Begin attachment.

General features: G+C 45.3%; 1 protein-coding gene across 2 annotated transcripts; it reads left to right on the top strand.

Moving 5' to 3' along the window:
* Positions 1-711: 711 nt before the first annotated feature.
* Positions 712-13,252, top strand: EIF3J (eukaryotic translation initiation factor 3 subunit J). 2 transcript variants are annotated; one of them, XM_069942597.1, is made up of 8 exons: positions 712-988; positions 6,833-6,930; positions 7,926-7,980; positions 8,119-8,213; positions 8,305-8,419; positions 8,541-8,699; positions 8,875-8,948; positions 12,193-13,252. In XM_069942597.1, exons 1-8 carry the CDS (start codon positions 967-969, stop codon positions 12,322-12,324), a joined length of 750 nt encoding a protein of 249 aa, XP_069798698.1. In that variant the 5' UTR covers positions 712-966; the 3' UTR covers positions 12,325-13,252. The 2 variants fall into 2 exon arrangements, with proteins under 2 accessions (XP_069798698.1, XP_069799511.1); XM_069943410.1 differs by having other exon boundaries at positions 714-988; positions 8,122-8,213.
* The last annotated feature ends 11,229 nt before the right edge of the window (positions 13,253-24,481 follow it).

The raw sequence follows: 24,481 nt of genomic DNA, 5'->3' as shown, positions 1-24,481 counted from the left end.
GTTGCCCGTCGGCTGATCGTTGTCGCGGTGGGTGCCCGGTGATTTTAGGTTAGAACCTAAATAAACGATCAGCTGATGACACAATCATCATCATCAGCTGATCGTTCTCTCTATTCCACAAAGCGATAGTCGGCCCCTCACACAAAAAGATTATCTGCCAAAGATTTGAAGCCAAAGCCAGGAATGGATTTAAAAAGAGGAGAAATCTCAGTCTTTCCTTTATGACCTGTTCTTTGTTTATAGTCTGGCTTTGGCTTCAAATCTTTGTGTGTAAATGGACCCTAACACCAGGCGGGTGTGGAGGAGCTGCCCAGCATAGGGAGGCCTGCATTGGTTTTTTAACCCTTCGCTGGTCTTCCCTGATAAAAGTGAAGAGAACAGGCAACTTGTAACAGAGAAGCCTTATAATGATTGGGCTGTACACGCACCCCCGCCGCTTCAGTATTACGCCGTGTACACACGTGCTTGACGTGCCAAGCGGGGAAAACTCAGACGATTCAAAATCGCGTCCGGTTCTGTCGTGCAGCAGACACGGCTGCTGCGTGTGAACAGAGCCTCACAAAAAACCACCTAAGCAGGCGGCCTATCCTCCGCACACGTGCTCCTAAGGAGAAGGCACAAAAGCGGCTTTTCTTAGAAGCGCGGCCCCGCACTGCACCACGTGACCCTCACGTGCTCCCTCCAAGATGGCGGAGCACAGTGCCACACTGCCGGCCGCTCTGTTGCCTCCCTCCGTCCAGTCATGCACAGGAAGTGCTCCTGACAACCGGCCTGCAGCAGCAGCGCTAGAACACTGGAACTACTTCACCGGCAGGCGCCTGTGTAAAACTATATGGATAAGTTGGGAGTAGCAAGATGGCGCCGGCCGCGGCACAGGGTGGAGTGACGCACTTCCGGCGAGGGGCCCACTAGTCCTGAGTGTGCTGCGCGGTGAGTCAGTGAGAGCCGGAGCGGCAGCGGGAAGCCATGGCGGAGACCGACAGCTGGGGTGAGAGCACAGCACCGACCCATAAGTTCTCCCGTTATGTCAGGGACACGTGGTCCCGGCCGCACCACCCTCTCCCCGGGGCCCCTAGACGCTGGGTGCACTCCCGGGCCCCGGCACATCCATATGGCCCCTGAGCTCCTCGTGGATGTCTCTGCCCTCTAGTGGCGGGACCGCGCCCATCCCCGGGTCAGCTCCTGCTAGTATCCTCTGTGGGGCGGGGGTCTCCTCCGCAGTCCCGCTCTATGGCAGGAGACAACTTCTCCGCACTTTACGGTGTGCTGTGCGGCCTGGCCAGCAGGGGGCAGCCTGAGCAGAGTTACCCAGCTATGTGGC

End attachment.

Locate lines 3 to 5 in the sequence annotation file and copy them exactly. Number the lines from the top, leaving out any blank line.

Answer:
* Positions 1-711: 711 nt before the first annotated feature.
* Positions 712-13,252, top strand: EIF3J (eukaryotic translation initiation factor 3 subunit J). 2 transcript variants are annotated; one of them, XM_069942597.1, is made up of 8 exons: positions 712-988; positions 6,833-6,930; positions 7,926-7,980; positions 8,119-8,213; positions 8,305-8,419; positions 8,541-8,699; positions 8,875-8,948; positions 12,193-13,252. In XM_069942597.1, exons 1-8 carry the CDS (start codon positions 967-969, stop codon positions 12,322-12,324), a joined length of 750 nt encoding a protein of 249 aa, XP_069798698.1. In that variant the 5' UTR covers positions 712-966; the 3' UTR covers positions 12,325-13,252. The 2 variants fall into 2 exon arrangements, with proteins under 2 accessions (XP_069798698.1, XP_069799511.1); XM_069943410.1 differs by having other exon boundaries at positions 714-988; positions 8,122-8,213.
* The last annotated feature ends 11,229 nt before the right edge of the window (positions 13,253-24,481 follow it).